When less is more: shortening the Lpp protein leads to increased vancomycin resistance in Escherichia coli

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Vancomycin is a naturally occurring cell-wall-targeting glycopeptide antibiotic. Due to the low potency of this antibiotic against Gram-negative pathogens, such as Escherichia coli, there is a limited knowledge about interactions between vancomycin and this group of bacteria. Here, we show that an in-frame 63 bp deletion of the lpp gene caused a fourfold increase in vancomycin resistance in E. coli. The resulting protein, LppΔ21, is 21 amino acids shorter than the wild-type Lpp, a helical structural lipoprotein that controls the width of the periplasmic space through its length. The mutant remains susceptible to synergistic growth inhibition by combination of furazolidone and vancomycin; with furazolidone decreasing the vancomycin MIC by eightfold. These findings have clinical relevance, given that the vancomycin concentration required to select the lpp mutation is reachable during typical vancomycin oral administration for treating Clostridioides difficile infections. Combination therapy with furazolidone, however, is likely to prevent emergence and outgrowth of the lpp-mutated Gram-negative coliforms, avoiding exacerbation of the patient’s condition during the treatment.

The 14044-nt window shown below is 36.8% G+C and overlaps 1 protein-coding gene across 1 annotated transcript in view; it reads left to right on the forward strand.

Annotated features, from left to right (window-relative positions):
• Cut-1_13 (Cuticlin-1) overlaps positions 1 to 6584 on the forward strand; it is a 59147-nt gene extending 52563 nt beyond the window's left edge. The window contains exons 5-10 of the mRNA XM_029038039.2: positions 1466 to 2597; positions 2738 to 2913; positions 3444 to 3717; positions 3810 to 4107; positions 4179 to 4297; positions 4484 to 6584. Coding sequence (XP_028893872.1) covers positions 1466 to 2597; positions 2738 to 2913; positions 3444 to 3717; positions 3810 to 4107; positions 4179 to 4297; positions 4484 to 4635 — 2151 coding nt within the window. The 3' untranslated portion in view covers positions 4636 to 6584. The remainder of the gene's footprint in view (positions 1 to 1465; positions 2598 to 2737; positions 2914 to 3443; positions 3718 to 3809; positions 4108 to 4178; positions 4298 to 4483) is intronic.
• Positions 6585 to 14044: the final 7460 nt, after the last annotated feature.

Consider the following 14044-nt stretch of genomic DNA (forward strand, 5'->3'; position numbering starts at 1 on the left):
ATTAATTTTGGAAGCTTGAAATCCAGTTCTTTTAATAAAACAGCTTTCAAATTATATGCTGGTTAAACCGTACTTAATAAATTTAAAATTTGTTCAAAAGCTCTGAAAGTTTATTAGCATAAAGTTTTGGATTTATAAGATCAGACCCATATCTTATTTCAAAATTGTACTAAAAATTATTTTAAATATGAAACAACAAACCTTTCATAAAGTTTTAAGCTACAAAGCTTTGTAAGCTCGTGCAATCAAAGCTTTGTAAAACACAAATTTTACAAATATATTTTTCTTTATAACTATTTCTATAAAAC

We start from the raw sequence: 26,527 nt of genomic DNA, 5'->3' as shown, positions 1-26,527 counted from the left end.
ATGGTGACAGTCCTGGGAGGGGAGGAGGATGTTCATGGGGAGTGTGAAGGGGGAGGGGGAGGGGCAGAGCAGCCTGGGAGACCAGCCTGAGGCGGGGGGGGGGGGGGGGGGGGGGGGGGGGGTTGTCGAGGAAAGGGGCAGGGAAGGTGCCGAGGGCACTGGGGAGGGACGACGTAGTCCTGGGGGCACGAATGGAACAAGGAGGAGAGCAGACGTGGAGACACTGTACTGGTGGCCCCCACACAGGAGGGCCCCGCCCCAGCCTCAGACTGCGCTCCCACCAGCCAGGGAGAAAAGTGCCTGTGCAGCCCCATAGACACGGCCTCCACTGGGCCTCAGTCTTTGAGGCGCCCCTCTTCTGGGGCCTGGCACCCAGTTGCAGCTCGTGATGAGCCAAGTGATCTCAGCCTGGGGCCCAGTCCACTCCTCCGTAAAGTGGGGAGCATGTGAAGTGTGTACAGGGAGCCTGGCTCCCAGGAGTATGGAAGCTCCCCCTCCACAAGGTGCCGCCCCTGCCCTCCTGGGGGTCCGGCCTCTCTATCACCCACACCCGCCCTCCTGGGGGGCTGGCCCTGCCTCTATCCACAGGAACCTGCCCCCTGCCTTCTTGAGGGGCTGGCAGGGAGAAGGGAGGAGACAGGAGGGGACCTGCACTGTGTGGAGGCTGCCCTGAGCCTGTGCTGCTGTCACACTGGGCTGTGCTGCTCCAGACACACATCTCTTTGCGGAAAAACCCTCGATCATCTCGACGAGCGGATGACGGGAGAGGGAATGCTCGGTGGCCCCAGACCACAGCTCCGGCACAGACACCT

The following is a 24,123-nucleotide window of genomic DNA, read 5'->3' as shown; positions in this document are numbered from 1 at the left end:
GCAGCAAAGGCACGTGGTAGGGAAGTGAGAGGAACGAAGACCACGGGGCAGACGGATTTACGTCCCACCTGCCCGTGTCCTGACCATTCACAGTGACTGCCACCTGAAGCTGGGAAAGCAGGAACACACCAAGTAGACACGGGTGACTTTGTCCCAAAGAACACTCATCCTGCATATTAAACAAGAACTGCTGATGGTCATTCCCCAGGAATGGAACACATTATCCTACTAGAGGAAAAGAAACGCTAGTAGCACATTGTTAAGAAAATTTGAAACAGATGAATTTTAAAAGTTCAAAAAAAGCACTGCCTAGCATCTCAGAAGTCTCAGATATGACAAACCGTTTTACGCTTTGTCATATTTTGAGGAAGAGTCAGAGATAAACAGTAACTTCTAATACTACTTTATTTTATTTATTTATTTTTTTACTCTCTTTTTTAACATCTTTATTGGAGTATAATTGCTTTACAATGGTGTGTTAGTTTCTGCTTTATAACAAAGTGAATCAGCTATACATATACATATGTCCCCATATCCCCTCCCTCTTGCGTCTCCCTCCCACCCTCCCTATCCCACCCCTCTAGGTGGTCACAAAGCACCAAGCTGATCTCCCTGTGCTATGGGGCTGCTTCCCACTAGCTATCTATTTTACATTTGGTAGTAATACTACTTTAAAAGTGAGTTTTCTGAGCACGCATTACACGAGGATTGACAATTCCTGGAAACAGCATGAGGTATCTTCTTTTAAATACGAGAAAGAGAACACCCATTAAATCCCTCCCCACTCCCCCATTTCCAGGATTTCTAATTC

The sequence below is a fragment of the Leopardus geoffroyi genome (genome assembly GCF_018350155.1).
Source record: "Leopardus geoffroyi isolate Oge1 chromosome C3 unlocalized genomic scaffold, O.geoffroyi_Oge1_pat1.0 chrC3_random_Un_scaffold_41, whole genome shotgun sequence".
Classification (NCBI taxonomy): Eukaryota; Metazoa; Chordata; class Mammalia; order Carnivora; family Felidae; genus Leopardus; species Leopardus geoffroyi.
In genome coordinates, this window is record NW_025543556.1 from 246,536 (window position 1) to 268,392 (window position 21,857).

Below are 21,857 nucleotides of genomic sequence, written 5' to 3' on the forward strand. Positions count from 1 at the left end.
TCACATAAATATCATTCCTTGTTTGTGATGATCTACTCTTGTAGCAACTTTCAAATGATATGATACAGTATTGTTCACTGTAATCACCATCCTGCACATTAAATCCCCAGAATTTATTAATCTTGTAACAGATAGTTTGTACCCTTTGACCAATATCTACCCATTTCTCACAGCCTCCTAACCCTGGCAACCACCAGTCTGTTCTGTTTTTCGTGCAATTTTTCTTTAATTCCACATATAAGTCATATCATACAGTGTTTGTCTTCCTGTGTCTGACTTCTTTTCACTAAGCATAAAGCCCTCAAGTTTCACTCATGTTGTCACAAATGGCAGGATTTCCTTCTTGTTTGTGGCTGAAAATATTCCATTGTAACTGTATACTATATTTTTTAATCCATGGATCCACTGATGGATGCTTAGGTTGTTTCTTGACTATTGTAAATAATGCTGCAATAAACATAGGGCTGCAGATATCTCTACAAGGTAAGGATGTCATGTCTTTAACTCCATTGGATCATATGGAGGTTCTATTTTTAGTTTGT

TidsskriftJournal of Antibiotics
Sider (fra-til)746-750
Antal sider5
StatusUdgivet - 2023

Bibliografisk note

Funding Information:
This work was supported by a Massey University-MBIE PSAF II grant MU001985 and a generous donation by Anne and Bryce Carmine as well as the Massey University School of Natural Sciences. HW was supported by the Graduate Women Manawatū Charitable Trust and the William Georgetti Scholarship. VVHL at his current affiliation to the University of Copenhagen was supported by a Villum Experiment Grant.

Publisher Copyright:
© 2023, The Author(s).

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